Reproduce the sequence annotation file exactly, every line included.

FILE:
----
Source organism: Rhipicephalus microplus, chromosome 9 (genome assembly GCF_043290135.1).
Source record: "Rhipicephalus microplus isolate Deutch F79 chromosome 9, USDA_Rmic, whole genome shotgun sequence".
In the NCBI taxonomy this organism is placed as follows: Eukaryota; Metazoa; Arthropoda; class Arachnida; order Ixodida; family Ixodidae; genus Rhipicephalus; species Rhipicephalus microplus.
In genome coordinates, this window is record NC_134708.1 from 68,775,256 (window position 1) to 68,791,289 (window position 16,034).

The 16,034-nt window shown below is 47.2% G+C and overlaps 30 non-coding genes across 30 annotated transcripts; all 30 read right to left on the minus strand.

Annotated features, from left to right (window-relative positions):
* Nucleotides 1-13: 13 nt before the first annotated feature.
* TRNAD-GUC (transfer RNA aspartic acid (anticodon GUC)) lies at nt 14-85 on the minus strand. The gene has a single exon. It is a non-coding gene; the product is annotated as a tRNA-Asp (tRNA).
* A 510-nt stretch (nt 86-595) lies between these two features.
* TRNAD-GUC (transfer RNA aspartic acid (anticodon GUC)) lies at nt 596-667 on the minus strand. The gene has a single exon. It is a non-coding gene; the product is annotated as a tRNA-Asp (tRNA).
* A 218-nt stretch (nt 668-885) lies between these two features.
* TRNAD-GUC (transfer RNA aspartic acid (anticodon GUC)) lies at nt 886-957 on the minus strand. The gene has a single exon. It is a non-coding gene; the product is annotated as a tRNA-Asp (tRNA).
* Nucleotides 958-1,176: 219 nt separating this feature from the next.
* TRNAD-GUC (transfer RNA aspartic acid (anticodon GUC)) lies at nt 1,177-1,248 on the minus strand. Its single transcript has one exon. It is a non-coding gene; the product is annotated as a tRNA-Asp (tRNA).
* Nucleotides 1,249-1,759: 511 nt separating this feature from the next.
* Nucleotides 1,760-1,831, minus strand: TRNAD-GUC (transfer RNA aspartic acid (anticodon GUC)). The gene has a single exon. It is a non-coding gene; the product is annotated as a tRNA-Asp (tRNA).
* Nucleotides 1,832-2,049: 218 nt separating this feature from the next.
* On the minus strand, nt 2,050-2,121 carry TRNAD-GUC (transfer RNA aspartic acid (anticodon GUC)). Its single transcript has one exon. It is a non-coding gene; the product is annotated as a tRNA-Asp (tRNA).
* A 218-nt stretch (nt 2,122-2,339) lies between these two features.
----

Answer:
Source organism: Rhipicephalus microplus, chromosome 9 (genome assembly GCF_043290135.1).
Source record: "Rhipicephalus microplus isolate Deutch F79 chromosome 9, USDA_Rmic, whole genome shotgun sequence".
In the NCBI taxonomy this organism is placed as follows: Eukaryota; Metazoa; Arthropoda; class Arachnida; order Ixodida; family Ixodidae; genus Rhipicephalus; species Rhipicephalus microplus.
In genome coordinates, this window is record NC_134708.1 from 68,775,256 (window position 1) to 68,791,289 (window position 16,034).

The 16,034-nt window shown below is 47.2% G+C and overlaps 30 non-coding genes across 30 annotated transcripts; all 30 read right to left on the minus strand.

Annotated features, from left to right (window-relative positions):
* Nucleotides 1-13: 13 nt before the first annotated feature.
* TRNAD-GUC (transfer RNA aspartic acid (anticodon GUC)) lies at nt 14-85 on the minus strand. The gene has a single exon. It is a non-coding gene; the product is annotated as a tRNA-Asp (tRNA).
* A 510-nt stretch (nt 86-595) lies between these two features.
* TRNAD-GUC (transfer RNA aspartic acid (anticodon GUC)) lies at nt 596-667 on the minus strand. The gene has a single exon. It is a non-coding gene; the product is annotated as a tRNA-Asp (tRNA).
* A 218-nt stretch (nt 668-885) lies between these two features.
* TRNAD-GUC (transfer RNA aspartic acid (anticodon GUC)) lies at nt 886-957 on the minus strand. The gene has a single exon. It is a non-coding gene; the product is annotated as a tRNA-Asp (tRNA).
* Nucleotides 958-1,176: 219 nt separating this feature from the next.
* TRNAD-GUC (transfer RNA aspartic acid (anticodon GUC)) lies at nt 1,177-1,248 on the minus strand. Its single transcript has one exon. It is a non-coding gene; the product is annotated as a tRNA-Asp (tRNA).
* Nucleotides 1,249-1,759: 511 nt separating this feature from the next.
* Nucleotides 1,760-1,831, minus strand: TRNAD-GUC (transfer RNA aspartic acid (anticodon GUC)). The gene has a single exon. It is a non-coding gene; the product is annotated as a tRNA-Asp (tRNA).
* Nucleotides 1,832-2,049: 218 nt separating this feature from the next.
* On the minus strand, nt 2,050-2,121 carry TRNAD-GUC (transfer RNA aspartic acid (anticodon GUC)). Its single transcript has one exon. It is a non-coding gene; the product is annotated as a tRNA-Asp (tRNA).
* A 218-nt stretch (nt 2,122-2,339) lies between these two features.